Ask Athena: I Want the Passion Back in My Marriage | Ask Athena | Seven Days | Vermont's Independent Voice

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Ask Athena: I Want the Passion Back in My Marriage 

Published May 3, 2017 at 10:00 a.m.

Dear Athena,

I feel like my marriage is a mess. I don't know what to do. We have only been married for six years, but it feels so empty. I love my partner. I think they are a wonderful person and a good parent and they have a good job, but we never have sex and we just live our life in the same house. I know we love each other very much. I want to stay together. I want the passion back. Is it impossible?


Unhappily Married

Dear Unhappily,

I read once how scientists discovered that in the beginning stages of an infatuation, the body releases oxytocin — a hormone that creates a feeling of euphoria from your beloved's touch, binding you together and leaving you wanting more of that feeling. But nothing stays new forever.

It's completely normal for that intense excitement to dwindle and for the floating-on-air vibe of new love to feel, eventually, like dragging your feet. And when life gets busy, couples can drift and form habits that don't encourage togetherness.

The first item on the agenda is to change your expectations. Everyone hopes the passion and elation that is so prevalent at the start will last forever. But since it can't, you must create a new, deeper kind of loving connection. You can achieve this state through facing adversity together.

When you argue, instead of getting defensive, meet the disagreement with empathy and curiosity. It is so important for maintaining a long-lasting relationship to accept each other and your differences. We don't stay exactly the same people over time; our opinions and ideas evolve. If you can't find a way to appreciate that growth or difference in the person you love, then what's the point?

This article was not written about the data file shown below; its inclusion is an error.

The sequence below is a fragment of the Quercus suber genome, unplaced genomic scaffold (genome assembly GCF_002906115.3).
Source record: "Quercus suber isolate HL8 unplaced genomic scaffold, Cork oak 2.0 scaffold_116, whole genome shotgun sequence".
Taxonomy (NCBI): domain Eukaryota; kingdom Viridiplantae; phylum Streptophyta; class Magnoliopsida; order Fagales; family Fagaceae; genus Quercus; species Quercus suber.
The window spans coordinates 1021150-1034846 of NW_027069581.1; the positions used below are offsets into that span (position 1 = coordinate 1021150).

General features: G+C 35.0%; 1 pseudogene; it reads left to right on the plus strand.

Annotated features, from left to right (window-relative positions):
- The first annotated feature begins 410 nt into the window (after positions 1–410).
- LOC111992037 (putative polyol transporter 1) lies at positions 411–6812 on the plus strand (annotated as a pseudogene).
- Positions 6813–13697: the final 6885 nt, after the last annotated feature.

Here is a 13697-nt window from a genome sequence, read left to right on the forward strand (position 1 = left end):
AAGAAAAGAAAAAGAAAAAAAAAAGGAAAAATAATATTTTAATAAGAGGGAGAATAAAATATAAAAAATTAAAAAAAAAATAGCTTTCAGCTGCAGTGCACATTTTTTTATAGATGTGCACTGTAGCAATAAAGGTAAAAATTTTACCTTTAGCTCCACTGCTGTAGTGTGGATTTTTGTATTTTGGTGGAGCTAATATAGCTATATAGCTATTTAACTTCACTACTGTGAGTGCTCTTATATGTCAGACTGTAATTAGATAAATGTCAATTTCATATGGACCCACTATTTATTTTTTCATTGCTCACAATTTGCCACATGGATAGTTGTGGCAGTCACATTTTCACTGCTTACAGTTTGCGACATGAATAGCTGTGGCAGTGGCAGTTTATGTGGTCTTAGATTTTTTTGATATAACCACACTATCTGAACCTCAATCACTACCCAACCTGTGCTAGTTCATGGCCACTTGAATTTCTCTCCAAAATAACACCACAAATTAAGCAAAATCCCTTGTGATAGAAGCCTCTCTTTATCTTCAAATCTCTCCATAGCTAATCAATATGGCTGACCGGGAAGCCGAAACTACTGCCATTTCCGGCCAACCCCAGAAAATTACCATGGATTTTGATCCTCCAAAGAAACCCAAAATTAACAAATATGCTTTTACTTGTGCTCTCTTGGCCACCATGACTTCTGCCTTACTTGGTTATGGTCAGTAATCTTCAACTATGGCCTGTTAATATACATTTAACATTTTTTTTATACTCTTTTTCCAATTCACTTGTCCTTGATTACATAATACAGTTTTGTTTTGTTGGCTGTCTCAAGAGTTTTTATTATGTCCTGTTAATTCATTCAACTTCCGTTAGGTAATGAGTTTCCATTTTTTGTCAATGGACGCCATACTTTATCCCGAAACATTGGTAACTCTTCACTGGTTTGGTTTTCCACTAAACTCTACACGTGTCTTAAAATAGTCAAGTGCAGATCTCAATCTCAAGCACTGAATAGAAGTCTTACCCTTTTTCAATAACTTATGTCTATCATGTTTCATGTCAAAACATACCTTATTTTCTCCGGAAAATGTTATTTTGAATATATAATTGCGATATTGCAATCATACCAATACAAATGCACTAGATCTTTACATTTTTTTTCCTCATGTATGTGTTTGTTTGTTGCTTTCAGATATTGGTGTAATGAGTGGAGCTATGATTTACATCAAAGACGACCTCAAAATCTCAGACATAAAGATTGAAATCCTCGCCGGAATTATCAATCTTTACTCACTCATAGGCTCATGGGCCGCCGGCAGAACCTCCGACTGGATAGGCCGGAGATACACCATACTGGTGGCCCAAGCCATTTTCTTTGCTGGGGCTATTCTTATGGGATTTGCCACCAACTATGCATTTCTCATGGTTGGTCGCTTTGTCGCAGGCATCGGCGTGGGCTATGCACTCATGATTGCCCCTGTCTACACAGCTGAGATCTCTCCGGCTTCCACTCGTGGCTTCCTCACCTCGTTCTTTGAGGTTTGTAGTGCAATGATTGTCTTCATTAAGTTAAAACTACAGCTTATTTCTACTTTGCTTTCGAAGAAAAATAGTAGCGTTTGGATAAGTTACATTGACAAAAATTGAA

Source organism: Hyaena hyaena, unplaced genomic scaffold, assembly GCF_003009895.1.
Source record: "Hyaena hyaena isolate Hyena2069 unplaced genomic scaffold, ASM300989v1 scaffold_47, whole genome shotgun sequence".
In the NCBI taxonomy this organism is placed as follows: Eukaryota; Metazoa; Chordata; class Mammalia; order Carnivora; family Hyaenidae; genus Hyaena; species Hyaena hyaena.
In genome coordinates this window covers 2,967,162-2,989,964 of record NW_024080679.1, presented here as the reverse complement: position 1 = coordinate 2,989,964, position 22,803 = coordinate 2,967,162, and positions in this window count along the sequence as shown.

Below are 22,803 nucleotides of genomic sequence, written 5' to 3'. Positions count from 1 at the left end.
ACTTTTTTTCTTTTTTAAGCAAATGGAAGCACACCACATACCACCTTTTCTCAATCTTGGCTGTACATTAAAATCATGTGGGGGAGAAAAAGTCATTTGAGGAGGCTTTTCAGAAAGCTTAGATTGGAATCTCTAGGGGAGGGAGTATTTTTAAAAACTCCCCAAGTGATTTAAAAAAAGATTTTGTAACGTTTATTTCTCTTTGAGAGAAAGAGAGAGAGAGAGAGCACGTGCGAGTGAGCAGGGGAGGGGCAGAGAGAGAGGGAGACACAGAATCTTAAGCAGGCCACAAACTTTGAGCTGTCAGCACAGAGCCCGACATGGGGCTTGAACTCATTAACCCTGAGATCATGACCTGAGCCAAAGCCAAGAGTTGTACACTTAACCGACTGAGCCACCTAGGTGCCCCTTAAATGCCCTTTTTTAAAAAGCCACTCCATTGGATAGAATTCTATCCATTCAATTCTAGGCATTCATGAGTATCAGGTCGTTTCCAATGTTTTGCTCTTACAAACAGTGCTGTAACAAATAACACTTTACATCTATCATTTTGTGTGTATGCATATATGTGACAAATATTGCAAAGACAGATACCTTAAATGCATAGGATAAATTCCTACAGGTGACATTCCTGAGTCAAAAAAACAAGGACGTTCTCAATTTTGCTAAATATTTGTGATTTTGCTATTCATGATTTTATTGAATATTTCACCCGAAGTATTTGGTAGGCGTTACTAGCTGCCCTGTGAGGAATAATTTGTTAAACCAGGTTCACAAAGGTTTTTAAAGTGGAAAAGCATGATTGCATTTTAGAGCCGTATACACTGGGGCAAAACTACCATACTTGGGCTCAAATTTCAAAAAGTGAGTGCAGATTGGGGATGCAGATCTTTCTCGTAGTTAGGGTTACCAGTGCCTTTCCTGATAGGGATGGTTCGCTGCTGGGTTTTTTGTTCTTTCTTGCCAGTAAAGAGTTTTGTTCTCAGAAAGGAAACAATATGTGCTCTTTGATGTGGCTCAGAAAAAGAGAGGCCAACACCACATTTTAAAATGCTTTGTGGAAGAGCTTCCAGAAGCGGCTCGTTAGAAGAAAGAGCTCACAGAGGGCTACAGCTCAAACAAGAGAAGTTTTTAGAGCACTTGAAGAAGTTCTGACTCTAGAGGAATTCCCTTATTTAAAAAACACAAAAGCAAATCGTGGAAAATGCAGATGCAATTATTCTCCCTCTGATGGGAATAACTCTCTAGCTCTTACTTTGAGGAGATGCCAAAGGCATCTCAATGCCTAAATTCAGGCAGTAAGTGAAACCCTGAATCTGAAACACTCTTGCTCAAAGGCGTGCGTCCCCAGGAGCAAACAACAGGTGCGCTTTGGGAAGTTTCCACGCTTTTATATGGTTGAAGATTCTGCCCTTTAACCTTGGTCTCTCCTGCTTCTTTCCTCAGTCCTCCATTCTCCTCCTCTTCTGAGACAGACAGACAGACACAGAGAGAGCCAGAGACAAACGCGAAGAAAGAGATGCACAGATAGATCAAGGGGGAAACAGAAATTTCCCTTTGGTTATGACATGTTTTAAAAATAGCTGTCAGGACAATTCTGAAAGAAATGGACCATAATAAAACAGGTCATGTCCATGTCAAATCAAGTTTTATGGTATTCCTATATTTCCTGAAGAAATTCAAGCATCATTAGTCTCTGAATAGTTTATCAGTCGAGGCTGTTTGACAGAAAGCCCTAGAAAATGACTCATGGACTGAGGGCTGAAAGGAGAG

Think about the way you relate. It's important to consider that your partner may not need affection and attention in the same way as you. Ask your partner when they feel the most loved by you. Ask for examples, and then share your answers. You might discover it's when you remember to change the toilet paper roll. Very often, connection derives from the simplest gestures — ones that show we are listening and that we care. This practice might mean stretching your comfort zone, breaking patterns and going out of your way to show acknowledgment.

When you feel distant, make a date. And find a way to connect for a few minutes every day — not in front of the TV or with the kids, but just the two of you. Actually look at each other. Make an effort to touch each other more. As for sex: Talk about your fantasies, change locations often, make it more romantic. Even if it feels a little silly at first, you'll be sharing new experiences and creating new memories. And that's one way to get the passion back.



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